Does science make us better people?
That's the fascinating question explored by researchers in a new study. By looking at the way students reacted to scenarios involving moral questions, the study attempted to find a link between exposure to science and moral thinking.
Study authors Christine Ma-Kellams, a social psychologist at Harvard, and Jim Blascovich, a professor of social psychology at the University of California Santa Barbara (UCSB), noted that in the past, research has drawn connections between scientists and personal values. "Not surprisingly, the general consensus is that science is value-laden," they wrote.
In an email to The Huffington Post, Ma-Kellams said she was drawn to the subject in part because of the similarities she sees between science and religion.
"In many ways, science seems like a 21st Century religion," Ma-Kellams told HuffPost Science. "It's a belief system that many wholeheartedly defend and evolve their lives around, sometimes as much as the devoutest of religious folk. And although many have studied the link between religion and morality, few had tried empirically at least to test whether science also had moral repercussions."
To put her theories to the test, the researchers conducted four experiments. The first had 48 undergraduate students read a story about date rape, and then judge the actions of the accuser. Then the students were asked to rate on a one-to-seven scale how much they believed in science.
The researchers found that while there was no relationship between the students' religious affiliation and their answers, “those who reported greater belief in science rated the date rape as more wrong," according to the study.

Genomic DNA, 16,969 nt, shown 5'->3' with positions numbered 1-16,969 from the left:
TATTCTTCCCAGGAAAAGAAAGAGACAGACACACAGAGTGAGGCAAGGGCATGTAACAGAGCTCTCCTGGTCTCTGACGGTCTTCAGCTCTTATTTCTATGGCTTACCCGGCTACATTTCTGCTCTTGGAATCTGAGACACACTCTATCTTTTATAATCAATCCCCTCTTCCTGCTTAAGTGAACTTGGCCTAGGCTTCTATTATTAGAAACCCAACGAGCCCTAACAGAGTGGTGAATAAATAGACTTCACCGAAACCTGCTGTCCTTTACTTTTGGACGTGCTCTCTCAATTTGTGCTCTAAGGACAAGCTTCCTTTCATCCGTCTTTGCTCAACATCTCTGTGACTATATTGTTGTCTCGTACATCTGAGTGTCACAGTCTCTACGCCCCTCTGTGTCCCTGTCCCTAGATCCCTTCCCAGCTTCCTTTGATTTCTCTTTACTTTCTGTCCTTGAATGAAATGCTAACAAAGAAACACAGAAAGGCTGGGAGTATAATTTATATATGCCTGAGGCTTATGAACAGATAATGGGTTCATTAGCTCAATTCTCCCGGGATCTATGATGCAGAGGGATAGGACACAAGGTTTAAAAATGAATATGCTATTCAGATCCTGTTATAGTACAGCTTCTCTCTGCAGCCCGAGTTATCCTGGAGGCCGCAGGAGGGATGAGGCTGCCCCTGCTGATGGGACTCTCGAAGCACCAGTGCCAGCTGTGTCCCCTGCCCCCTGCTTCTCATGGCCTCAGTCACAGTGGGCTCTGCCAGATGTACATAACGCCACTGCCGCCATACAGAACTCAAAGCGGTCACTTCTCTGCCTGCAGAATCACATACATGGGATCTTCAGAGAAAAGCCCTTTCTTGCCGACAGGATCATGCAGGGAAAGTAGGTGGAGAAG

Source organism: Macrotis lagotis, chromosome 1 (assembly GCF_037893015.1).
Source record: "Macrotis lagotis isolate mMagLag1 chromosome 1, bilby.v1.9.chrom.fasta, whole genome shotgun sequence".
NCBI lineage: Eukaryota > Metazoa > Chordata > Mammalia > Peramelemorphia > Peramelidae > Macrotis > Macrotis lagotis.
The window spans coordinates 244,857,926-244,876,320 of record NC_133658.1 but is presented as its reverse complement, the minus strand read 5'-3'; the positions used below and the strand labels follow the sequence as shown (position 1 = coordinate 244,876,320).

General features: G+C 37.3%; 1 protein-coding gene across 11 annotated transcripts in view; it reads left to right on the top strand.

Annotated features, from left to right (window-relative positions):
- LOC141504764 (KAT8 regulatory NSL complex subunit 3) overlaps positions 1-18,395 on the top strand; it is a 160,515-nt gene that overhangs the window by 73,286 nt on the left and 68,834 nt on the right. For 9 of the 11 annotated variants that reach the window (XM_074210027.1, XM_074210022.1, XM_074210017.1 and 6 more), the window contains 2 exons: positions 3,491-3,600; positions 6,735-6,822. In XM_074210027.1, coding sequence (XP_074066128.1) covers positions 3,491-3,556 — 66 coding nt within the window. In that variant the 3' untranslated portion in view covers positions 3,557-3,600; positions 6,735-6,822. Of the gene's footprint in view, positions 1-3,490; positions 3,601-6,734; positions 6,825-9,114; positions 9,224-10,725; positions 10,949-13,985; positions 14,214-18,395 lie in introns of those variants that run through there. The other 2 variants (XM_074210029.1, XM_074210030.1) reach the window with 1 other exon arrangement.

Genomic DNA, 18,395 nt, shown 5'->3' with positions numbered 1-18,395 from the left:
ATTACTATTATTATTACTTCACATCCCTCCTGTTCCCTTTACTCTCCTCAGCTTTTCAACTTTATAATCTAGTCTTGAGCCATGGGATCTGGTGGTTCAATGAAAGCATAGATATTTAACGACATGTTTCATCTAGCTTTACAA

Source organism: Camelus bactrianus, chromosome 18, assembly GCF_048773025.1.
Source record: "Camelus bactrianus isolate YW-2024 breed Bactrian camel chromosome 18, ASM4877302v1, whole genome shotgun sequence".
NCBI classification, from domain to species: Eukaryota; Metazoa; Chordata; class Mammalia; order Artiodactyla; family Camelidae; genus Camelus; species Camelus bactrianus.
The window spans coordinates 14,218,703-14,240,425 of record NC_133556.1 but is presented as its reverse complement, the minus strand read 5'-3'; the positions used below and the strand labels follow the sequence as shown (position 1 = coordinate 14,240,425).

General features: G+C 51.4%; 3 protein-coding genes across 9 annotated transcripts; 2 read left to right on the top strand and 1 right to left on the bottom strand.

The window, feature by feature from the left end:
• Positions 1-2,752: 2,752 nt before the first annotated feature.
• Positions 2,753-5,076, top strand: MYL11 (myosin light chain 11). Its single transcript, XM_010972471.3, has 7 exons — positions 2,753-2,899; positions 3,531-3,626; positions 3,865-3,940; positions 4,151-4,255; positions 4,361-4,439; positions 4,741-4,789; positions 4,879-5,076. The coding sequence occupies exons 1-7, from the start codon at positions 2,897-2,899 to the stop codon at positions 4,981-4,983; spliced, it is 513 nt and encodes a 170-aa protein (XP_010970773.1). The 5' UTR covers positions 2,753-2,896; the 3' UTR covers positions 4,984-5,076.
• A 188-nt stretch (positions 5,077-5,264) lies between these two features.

The other three studies examined the way people enforced moral norms, attempted to make a positive difference in their communities, and interacted with strangers. Before each study, participants were asked to complete word scrambling puzzles -- some of which contained science-related words.
"Across studies, we found that believing in science and thinking about science led to more morally normative outcomes," Ma-Kellams told HuffPost Science.
Pacific Standard magazine reported that some people might initially be surprised by the study's results, given science's status as an essentially amoral subject.
But Ma-Kellams demurred.
"Many like to think of science as a neutral, purely objective force," she said. "But in reality, the things what we study and investigate and think about influence our very conceptions of right and wrong, acceptable and unacceptable, without us necessarily realizing it."
The study stops short of concluding that merely thinking about science can make someone more moral. However, the researchers do think their findings indicate "that science has moral implications."
For more information, check out Ma-Kellams' and Blascovich's study, "Does 'Science” Make You Moral? The Effects of Priming Science on Moral Judgments and Behavior," in the journal PLOS One.